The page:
Obesity Linked to Higher Risk of Complications from COVID-19
By Kim Waterman, Media Relations Manager, email@example.com, cell 630.220.4083COVID-19 April 22, 2020
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According to the CDC, severe obesity, defined as a body mass index (BMI) of 40 or above, puts people at higher risk for complications from COVID-19. Why is obesity a risk factor?
There are significant hormonal and metabolic implications behind increased adiposity, and many of the comorbidities that have been associated with severe COVID-19 are also associated with obesity. There is not enough data to note causation, but obesity-related comorbidities certainly appear to be correlating with the severity of the disease in many patients. Further research will hopefully guide us as to why this is the case.
More concerning as health care practitioners may be the limitations in effective respiratory care and ventilation management particularly in those with morbid obesity. These apparent increased risks and known respiratory complications have prompted the Northwestern Medicine Delnor Metabolic Health and Surgical Weight Loss Center to actively work to reduce the risk and exposure of our patient population by transitioning to telehealth when able.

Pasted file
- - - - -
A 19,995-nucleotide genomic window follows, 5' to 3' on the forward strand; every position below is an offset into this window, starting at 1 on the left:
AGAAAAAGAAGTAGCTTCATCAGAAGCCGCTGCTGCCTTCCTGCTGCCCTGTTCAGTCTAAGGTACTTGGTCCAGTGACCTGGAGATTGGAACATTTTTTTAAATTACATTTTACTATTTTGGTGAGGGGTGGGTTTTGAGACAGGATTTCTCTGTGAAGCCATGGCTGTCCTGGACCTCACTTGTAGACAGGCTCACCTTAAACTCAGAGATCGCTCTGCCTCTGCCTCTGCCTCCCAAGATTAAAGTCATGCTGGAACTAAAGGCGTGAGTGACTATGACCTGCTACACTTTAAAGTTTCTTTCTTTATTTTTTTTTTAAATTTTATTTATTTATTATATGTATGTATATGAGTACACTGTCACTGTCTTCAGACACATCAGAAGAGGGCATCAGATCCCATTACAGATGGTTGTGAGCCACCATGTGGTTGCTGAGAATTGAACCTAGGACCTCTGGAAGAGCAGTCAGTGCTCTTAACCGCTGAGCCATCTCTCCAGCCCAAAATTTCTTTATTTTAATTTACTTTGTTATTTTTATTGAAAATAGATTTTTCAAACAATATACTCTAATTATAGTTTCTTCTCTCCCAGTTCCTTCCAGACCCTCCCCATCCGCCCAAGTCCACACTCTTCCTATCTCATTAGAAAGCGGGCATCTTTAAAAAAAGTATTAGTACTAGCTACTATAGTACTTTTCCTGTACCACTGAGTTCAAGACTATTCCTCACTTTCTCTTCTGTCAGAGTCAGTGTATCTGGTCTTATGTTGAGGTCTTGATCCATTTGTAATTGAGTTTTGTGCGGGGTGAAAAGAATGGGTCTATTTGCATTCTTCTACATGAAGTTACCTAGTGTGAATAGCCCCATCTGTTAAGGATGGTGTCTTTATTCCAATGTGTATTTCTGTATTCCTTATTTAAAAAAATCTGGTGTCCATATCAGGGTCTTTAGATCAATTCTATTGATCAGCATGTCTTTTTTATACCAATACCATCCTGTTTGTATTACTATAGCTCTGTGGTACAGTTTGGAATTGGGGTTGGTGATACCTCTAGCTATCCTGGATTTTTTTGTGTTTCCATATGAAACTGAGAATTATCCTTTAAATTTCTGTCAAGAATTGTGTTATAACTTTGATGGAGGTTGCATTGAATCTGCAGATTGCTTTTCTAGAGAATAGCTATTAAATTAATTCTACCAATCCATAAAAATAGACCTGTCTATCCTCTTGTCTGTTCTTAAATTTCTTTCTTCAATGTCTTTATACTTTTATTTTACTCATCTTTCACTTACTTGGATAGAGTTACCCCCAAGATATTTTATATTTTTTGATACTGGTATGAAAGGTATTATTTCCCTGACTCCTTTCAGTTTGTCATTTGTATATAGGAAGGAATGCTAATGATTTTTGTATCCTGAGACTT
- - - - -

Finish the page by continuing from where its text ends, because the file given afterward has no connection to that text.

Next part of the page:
What are the common comorbidities for patients with obesity?
The prevalence of metabolic disorders such as hypertension, type 2 diabetes, cardiovascular disease, and dyslipidemia increases in those with obesity. Other common comorbidities include obstructive sleep apnea, fatty liver disease, and worsening joint pain and dysfunction, to name a few.
How can health improve with weight loss?
There can be significant improvement in metabolic disorders with weight loss, including but not limited to improved insulin resistance, improved blood pressure, cholesterol and triglyceride levels. Improvement in obesity-related medical issues and metabolic derangements can appear with as little as 5-10% total body weight loss. This can be achieved through active lifestyle changes including focusing on a healthier diet and exercise regimen. The benefits of pursuing a healthier lifestyle in relation to COVID-19 are not fully elucidated, but the benefits to metabolic health are well-known.